The Significance of an American Holiday

July 4, 1776 is the day generally recognized as when America declared its independence from Great Britain. It is the day all Americans set aside in remembrance of the struggle for freedom, and the beginnings of a new country’s struggle for recognition and independence. In reality, the day may not be all that significant if we are talking about important days in history. In fact, American colonists were murmuring about independence long before July of 1776.

Founding father John Adams thought it would be July 2, 1776 that would be officially remembered as independence day, as he explained in a letter to his wife Abigail Adams. July 2 was the day that the second Continental Congress voted for and passed a motion for the separation of the colonies from Great Britain. This decision set in motion all of the other events that led to America’s independence.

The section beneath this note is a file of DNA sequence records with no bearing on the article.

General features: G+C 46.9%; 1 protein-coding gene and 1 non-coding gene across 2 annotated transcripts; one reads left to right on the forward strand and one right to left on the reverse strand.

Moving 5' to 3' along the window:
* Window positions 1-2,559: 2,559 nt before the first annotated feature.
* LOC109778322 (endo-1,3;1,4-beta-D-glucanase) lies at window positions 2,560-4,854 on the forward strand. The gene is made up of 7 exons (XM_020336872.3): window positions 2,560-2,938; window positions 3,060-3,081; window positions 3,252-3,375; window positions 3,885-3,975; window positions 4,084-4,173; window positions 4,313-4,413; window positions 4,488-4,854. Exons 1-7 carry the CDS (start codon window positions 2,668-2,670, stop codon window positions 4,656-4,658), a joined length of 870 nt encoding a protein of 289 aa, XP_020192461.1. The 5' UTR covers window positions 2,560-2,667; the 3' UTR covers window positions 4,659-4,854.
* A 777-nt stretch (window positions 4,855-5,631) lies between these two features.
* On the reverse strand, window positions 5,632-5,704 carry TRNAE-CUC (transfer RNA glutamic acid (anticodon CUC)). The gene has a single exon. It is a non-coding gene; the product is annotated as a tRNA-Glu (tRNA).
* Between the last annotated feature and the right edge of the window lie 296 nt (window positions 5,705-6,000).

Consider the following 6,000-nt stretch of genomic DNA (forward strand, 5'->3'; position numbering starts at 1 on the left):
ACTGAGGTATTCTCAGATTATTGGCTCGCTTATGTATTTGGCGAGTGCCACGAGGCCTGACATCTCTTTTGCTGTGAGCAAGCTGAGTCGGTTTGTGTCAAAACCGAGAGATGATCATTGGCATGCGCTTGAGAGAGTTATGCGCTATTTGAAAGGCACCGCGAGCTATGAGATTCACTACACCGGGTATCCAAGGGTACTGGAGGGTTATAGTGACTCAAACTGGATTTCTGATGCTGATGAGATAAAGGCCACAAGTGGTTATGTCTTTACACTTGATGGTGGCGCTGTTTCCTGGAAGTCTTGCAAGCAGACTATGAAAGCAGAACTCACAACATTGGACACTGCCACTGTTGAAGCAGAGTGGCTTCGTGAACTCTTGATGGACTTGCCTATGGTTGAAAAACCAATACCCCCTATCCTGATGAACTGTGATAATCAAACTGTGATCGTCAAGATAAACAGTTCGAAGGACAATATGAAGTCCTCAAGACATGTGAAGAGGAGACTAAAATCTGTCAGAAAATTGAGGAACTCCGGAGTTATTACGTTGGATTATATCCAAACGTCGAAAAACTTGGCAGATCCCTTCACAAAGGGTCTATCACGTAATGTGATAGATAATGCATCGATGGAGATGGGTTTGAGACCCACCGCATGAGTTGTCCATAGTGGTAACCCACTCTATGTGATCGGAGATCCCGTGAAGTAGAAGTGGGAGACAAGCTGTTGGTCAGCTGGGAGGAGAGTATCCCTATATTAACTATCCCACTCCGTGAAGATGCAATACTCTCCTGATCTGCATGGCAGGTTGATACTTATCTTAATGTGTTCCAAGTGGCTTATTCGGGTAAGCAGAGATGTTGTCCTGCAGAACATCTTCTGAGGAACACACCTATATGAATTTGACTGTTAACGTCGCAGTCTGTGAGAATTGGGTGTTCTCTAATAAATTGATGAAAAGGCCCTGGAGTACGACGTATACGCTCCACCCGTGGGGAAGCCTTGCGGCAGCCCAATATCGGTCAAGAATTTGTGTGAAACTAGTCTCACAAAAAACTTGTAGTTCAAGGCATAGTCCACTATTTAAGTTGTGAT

In the days after the meeting of the Continental Congress, there were more debates over just what declaring independence would mean. Thomas Jefferson, along with several others, began work on the Declaration of Independence. The document was finished on July 4, 1776. There is some discrepancy among historians, but it is very possible that the declaration was not even signed until early August.

It would be another 8 years until America could officially be declared as independent, and the new Americans were not out of the woods yet. Declaring independence was all well and good, but only if they could keep it. Young America and its people would have to prove themselves by weathering their own internal rebellions and successfully installing their own government and laws as well as endure the incursions of other countries that thought America was weak enough to swallow up again. Regardless of what did or did not happen on July 4, 1776, the day will forever be a symbol of freedom, and a reminder of the sacrifices made to keep it.

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